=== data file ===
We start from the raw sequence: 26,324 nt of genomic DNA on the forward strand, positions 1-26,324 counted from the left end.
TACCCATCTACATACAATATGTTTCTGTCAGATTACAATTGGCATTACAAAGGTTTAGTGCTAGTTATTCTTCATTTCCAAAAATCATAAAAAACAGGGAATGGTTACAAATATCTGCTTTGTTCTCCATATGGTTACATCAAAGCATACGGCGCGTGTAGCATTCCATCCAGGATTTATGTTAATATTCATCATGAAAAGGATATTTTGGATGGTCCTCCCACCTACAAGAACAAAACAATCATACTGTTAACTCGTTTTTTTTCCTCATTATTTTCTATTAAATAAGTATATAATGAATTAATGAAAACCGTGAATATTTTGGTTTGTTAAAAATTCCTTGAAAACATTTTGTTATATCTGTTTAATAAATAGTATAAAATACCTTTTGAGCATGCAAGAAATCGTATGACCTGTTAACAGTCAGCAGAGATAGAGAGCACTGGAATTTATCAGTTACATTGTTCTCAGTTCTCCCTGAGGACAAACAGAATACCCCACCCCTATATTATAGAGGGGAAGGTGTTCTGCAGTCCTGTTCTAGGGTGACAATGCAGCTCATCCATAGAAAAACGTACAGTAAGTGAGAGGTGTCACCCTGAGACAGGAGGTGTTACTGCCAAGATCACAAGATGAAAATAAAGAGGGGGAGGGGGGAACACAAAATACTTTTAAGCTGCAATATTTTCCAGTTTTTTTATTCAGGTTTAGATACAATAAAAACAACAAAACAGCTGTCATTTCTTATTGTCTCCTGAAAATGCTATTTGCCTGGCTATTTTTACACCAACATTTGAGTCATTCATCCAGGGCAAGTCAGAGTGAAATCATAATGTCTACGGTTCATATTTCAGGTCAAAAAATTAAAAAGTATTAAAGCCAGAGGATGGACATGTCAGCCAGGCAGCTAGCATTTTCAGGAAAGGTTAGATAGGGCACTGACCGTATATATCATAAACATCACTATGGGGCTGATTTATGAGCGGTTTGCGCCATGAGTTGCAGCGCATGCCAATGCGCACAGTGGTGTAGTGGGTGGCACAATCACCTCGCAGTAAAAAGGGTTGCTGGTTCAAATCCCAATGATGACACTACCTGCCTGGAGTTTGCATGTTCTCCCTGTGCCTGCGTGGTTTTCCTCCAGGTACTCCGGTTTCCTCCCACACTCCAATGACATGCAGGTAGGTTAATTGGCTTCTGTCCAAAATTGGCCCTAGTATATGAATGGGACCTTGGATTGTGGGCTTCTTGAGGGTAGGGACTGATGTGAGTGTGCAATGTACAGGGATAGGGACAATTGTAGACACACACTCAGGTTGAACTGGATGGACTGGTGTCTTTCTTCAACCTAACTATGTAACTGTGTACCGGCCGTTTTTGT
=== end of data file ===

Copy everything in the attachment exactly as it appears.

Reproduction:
We start from the raw sequence: 26,324 nt of genomic DNA on the forward strand, positions 1-26,324 counted from the left end.
TACCCATCTACATACAATATGTTTCTGTCAGATTACAATTGGCATTACAAAGGTTTAGTGCTAGTTATTCTTCATTTCCAAAAATCATAAAAAACAGGGAATGGTTACAAATATCTGCTTTGTTCTCCATATGGTTACATCAAAGCATACGGCGCGTGTAGCATTCCATCCAGGATTTATGTTAATATTCATCATGAAAAGGATATTTTGGATGGTCCTCCCACCTACAAGAACAAAACAATCATACTGTTAACTCGTTTTTTTTCCTCATTATTTTCTATTAAATAAGTATATAATGAATTAATGAAAACCGTGAATATTTTGGTTTGTTAAAAATTCCTTGAAAACATTTTGTTATATCTGTTTAATAAATAGTATAAAATACCTTTTGAGCATGCAAGAAATCGTATGACCTGTTAACAGTCAGCAGAGATAGAGAGCACTGGAATTTATCAGTTACATTGTTCTCAGTTCTCCCTGAGGACAAACAGAATACCCCACCCCTATATTATAGAGGGGAAGGTGTTCTGCAGTCCTGTTCTAGGGTGACAATGCAGCTCATCCATAGAAAAACGTACAGTAAGTGAGAGGTGTCACCCTGAGACAGGAGGTGTTACTGCCAAGATCACAAGATGAAAATAAAGAGGGGGAGGGGGGAACACAAAATACTTTTAAGCTGCAATATTTTCCAGTTTTTTTATTCAGGTTTAGATACAATAAAAACAACAAAACAGCTGTCATTTCTTATTGTCTCCTGAAAATGCTATTTGCCTGGCTATTTTTACACCAACATTTGAGTCATTCATCCAGGGCAAGTCAGAGTGAAATCATAATGTCTACGGTTCATATTTCAGGTCAAAAAATTAAAAAGTATTAAAGCCAGAGGATGGACATGTCAGCCAGGCAGCTAGCATTTTCAGGAAAGGTTAGATAGGGCACTGACCGTATATATCATAAACATCACTATGGGGCTGATTTATGAGCGGTTTGCGCCATGAGTTGCAGCGCATGCCAATGCGCACAGTGGTGTAGTGGGTGGCACAATCACCTCGCAGTAAAAAGGGTTGCTGGTTCAAATCCCAATGATGACACTACCTGCCTGGAGTTTGCATGTTCTCCCTGTGCCTGCGTGGTTTTCCTCCAGGTACTCCGGTTTCCTCCCACACTCCAATGACATGCAGGTAGGTTAATTGGCTTCTGTCCAAAATTGGCCCTAGTATATGAATGGGACCTTGGATTGTGGGCTTCTTGAGGGTAGGGACTGATGTGAGTGTGCAATGTACAGGGATAGGGACAATTGTAGACACACACTCAGGTTGAACTGGATGGACTGGTGTCTTTCTTCAACCTAACTATGTAACTGTGTACCGGCCGTTTTTGT